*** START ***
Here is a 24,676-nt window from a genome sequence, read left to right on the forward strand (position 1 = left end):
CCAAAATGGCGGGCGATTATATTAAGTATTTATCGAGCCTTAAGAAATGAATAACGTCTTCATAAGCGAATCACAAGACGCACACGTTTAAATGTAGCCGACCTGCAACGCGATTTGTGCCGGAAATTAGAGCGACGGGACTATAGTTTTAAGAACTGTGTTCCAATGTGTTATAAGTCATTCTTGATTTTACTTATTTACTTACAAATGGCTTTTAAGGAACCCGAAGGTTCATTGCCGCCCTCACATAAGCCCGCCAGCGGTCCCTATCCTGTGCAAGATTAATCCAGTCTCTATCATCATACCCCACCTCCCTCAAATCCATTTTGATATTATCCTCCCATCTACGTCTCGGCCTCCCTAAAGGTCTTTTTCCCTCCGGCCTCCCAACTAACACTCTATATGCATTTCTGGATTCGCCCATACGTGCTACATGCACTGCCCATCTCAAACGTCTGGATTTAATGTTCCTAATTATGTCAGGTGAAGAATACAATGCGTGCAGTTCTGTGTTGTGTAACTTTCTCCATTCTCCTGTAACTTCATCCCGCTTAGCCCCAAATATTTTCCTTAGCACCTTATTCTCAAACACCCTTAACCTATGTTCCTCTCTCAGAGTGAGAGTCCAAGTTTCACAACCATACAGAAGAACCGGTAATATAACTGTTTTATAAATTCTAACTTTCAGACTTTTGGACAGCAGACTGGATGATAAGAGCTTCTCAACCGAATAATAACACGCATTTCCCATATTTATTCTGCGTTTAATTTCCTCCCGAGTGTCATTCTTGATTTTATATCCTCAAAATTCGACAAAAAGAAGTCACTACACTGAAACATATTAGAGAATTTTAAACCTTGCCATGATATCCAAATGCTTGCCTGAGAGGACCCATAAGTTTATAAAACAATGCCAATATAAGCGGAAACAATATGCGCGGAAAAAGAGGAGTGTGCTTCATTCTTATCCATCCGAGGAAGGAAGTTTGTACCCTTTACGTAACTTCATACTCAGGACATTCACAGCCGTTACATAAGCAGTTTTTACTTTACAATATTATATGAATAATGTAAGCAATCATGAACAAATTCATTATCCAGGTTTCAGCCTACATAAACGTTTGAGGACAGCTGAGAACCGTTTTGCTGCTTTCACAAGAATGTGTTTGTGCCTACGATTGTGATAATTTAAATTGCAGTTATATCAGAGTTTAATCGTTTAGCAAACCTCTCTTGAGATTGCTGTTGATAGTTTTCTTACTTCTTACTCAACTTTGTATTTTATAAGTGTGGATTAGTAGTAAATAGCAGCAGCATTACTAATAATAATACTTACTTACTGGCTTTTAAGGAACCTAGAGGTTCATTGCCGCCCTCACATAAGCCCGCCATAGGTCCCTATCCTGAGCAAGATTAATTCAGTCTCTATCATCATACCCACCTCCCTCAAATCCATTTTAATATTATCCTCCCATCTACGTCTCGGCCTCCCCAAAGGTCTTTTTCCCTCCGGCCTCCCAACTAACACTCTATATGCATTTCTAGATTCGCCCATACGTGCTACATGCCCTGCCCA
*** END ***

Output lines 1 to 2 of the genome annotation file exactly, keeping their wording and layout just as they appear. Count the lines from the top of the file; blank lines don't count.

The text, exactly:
Here is a 24,676-nt window from a genome sequence, read left to right on the forward strand (position 1 = left end):
CCAAAATGGCGGGCGATTATATTAAGTATTTATCGAGCCTTAAGAAATGAATAACGTCTTCATAAGCGAATCACAAGACGCACACGTTTAAATGTAGCCGACCTGCAACGCGATTTGTGCCGGAAATTAGAGCGACGGGACTATAGTTTTAAGAACTGTGTTCCAATGTGTTATAAGTCATTCTTGATTTTACTTATTTACTTACAAATGGCTTTTAAGGAACCCGAAGGTTCATTGCCGCCCTCACATAAGCCCGCCAGCGGTCCCTATCCTGTGCAAGATTAATCCAGTCTCTATCATCATACCCCACCTCCCTCAAATCCATTTTGATATTATCCTCCCATCTACGTCTCGGCCTCCCTAAAGGTCTTTTTCCCTCCGGCCTCCCAACTAACACTCTATATGCATTTCTGGATTCGCCCATACGTGCTACATGCACTGCCCATCTCAAACGTCTGGATTTAATGTTCCTAATTATGTCAGGTGAAGAATACAATGCGTGCAGTTCTGTGTTGTGTAACTTTCTCCATTCTCCTGTAACTTCATCCCGCTTAGCCCCAAATATTTTCCTTAGCACCTTATTCTCAAACACCCTTAACCTATGTTCCTCTCTCAGAGTGAGAGTCCAAGTTTCACAACCATACAGAAGAACCGGTAATATAACTGTTTTATAAATTCTAACTTTCAGACTTTTGGACAGCAGACTGGATGATAAGAGCTTCTCAACCGAATAATAACACGCATTTCCCATATTTATTCTGCGTTTAATTTCCTCCCGAGTGTCATTCTTGATTTTATATCCTCAAAATTCGACAAAAAGAAGTCACTACACTGAAACATATTAGAGAATTTTAAACCTTGCCATGATATCCAAATGCTTGCCTGAGAGGACCCATAAGTTTATAAAACAATGCCAATATAAGCGGAAACAATATGCGCGGAAAAAGAGGAGTGTGCTTCATTCTTATCCATCCGAGGAAGGAAGTTTGTACCCTTTACGTAACTTCATACTCAGGACATTCACAGCCGTTACATAAGCAGTTTTTACTTTACAATATTATATGAATAATGTAAGCAATCATGAACAAATTCATTATCCAGGTTTCAGCCTACATAAACGTTTGAGGACAGCTGAGAACCGTTTTGCTGCTTTCACAAGAATGTGTTTGTGCCTACGATTGTGATAATTTAAATTGCAGTTATATCAGAGTTTAATCGTTTAGCAAACCTCTCTTGAGATTGCTGTTGATAGTTTTCTTACTTCTTACTCAACTTTGTATTTTATAAGTGTGGATTAGTAGTAAATAGCAGCAGCATTACTAATAATAATACTTACTTACTGGCTTTTAAGGAACCTAGAGGTTCATTGCCGCCCTCACATAAGCCCGCCATAGGTCCCTATCCTGAGCAAGATTAATTCAGTCTCTATCATCATACCCACCTCCCTCAAATCCATTTTAATATTATCCTCCCATCTACGTCTCGGCCTCCCCAAAGGTCTTTTTCCCTCCGGCCTCCCAACTAACACTCTATATGCATTTCTAGATTCGCCCATACGTGCTACATGCCCTGCCCA